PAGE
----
The Ultimate Guide to Avoiding Career Burnout
Everyone gets stressed out at work sometimes. But if that stress is unyielding, it can lead to burnout. This is a state of extreme career stress that can have massive ramifications for your mental wellbeing on and off the clock. Fortunately, there are steps you can take to prevent it. Keep Me Foreva has created this guide to help you figure out the best techniques for avoiding burnout in your career.
Although any career can lead to burnout, the wrong career always will. If you’re constantly miserable at work, there’s a decent chance you’re just in the wrong field — especially if that feeling has followed you from company to company. Sometimes, it’s not a matter of self-care or creating downtime but just the simple fact that you don’t get any joy or satisfaction from what you’re doing.
Your best bet is to change gears and explore other career options. If you’re especially lacking passion or, at the very least, enthusiasm for your work, consider fields that make a visible difference in the world, such as education. An online degree in teaching can allow you to work around your schedule and at your own pace, as well as connect you with the resources to earn a teaching license in your state. If you feel like you’re not creatively driven enough at work, consider fields that might utilize your creative talents, such as selling handmade goods or working as a musician. Use what you’re missing to define the path forward.
Getting into a career you care about is only the first step. The next is to make sure you’re taking plenty of breaks and giving yourself time to rest. People who love their work can inadvertently let that love drive them into the ground. If you’re inclined to work late or find that you’re constantly checking emails off the clock, it’s time to start scheduling in some no-work time to make sure you’re giving your brain time to rest and reset.
If being unproductive makes you feel restless, you can still fill that time with productive work — just make sure it doesn’t have anything to do with your day job. For example, if you code for work, you could take a dance class or start painting in your free time. And of course, there’s nothing wrong with simply resting. An evening spent relaxing in a comfortable chair with a great book is an evening well spent.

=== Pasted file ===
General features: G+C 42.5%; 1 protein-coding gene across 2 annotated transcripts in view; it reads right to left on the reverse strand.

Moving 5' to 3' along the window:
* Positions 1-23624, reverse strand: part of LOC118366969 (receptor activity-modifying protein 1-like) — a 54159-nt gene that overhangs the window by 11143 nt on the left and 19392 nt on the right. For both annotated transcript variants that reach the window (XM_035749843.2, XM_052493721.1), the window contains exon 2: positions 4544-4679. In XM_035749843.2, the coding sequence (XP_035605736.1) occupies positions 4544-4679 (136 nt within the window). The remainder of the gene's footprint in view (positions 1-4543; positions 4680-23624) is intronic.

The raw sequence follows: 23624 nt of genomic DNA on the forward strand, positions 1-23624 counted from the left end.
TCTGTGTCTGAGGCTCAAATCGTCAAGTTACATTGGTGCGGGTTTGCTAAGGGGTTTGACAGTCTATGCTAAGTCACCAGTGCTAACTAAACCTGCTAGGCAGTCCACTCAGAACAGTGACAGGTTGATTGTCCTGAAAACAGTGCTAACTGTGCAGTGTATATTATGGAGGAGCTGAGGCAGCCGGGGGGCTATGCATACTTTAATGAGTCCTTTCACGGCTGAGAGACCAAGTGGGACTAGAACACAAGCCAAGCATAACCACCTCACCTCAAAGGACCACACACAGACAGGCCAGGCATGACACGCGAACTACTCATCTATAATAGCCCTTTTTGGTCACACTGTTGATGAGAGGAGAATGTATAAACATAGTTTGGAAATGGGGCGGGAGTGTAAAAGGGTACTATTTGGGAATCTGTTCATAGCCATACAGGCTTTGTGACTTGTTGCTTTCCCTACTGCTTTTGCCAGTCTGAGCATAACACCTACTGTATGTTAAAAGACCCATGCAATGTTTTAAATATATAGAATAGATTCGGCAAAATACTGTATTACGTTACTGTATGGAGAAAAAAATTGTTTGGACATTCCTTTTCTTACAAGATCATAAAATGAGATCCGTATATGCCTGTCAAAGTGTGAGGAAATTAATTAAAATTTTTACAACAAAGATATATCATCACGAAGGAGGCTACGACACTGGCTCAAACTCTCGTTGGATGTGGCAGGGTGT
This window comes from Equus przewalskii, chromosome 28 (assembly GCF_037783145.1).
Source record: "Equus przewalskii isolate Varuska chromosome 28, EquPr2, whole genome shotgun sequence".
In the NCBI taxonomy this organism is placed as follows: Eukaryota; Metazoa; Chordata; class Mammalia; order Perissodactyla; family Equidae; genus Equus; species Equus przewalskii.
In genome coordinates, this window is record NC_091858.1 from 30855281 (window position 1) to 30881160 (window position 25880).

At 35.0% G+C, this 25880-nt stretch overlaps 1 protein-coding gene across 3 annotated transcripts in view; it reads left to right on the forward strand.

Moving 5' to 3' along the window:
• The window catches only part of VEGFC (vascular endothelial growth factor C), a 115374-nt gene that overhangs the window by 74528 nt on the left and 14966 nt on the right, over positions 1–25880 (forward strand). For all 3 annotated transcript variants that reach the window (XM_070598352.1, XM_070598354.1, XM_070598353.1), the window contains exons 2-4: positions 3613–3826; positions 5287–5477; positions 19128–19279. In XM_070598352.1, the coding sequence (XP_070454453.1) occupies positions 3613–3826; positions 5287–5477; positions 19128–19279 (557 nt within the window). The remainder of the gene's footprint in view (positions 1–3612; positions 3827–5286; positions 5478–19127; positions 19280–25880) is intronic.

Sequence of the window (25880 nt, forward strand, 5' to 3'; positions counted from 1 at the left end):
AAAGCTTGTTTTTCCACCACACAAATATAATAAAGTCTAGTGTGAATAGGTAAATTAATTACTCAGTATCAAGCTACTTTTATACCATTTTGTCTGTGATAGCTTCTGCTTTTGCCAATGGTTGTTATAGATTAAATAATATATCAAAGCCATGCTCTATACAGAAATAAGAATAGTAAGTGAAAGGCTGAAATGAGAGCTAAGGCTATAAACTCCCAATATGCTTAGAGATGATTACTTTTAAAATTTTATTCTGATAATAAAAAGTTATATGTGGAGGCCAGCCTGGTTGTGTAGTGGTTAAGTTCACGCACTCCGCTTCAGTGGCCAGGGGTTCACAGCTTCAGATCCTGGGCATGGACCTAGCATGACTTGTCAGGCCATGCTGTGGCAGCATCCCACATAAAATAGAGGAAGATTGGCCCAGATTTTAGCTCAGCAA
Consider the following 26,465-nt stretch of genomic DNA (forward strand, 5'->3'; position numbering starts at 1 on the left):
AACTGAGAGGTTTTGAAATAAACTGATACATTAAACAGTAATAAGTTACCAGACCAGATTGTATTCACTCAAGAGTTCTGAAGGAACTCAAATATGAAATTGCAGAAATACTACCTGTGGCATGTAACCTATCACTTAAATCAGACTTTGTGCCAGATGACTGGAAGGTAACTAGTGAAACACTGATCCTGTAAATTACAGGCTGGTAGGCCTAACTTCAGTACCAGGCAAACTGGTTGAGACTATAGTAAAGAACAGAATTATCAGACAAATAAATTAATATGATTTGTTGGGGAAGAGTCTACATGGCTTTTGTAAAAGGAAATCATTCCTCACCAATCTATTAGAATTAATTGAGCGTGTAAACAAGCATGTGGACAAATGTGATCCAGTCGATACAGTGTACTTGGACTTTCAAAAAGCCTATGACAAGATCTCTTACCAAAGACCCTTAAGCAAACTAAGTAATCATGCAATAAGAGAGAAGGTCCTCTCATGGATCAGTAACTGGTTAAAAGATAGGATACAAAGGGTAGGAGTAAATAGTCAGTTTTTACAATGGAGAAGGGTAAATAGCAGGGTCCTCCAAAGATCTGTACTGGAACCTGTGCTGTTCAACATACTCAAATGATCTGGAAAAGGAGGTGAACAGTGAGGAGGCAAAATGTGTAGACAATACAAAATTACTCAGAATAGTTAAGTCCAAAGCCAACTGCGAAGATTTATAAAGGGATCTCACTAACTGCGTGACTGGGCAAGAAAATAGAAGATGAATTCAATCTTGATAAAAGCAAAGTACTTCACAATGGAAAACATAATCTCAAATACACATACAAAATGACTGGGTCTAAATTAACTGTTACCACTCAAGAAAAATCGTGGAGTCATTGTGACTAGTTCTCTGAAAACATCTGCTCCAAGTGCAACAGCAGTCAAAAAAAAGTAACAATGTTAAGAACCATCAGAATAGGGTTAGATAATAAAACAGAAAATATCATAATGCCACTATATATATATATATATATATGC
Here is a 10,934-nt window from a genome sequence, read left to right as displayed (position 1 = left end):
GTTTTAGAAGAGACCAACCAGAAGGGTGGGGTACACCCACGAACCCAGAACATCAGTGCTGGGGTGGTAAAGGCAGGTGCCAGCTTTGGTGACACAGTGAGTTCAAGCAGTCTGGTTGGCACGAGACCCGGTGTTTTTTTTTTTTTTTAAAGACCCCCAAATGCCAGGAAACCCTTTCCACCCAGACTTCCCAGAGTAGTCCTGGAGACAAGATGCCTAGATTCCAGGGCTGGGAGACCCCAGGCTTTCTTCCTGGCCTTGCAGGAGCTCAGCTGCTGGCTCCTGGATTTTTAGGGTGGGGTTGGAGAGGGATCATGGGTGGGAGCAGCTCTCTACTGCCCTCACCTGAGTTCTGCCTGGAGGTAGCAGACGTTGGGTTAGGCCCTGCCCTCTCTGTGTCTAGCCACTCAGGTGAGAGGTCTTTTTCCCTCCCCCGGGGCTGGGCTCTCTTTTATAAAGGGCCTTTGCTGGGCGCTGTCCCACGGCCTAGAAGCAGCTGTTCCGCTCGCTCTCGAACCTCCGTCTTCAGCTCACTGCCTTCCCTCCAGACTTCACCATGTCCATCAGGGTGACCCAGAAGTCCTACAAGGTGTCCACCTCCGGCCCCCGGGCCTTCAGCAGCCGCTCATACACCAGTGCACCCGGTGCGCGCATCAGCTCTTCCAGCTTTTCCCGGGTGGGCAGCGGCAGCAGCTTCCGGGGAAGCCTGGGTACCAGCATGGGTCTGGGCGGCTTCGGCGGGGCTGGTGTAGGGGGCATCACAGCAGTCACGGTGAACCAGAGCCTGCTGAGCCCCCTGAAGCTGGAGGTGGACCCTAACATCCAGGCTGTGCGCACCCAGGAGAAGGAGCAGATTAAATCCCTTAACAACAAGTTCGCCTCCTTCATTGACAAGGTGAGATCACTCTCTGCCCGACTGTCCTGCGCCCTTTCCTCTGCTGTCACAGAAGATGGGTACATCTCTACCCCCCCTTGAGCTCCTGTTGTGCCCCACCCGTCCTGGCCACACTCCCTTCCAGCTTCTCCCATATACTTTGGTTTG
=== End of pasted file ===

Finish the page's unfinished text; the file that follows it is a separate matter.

In addition to taking breaks, you should give yourself plenty of chances to experience nice things. Positive experiences outside of work can go a long way toward helping you feel happier and more satisfied when you’re on the clock. This can be something as elaborate as going on a dream vacation, or something as simple as enjoying a favorite bath product.
The important part isn’t the scale of the positive experience, but the frequency. Commit to doing at least one nice thing for yourself every week. When you do this consistently, you’ll notice your mood improving over every aspect of your life. Remember: You deserve kindness, even — if not, especially — from yourself.
Most importantly, learn how to accept the fact that sometimes, work will be stressful and unfulfilling. No matter what field you’re in or how much you love your job, there will just be times where you won’t enjoy it — and that’s okay. In fact, being especially resistant to that feeling can backfire and just lead to more stress.
Instead, practice acceptance. There are several meditations and exercises out there that can help you develop this skill, which will serve you well when it comes to working, as well as many other challenging parts of life. Constant happiness is not possible, but it is possible to learn to be content with the ups and downs life brings.
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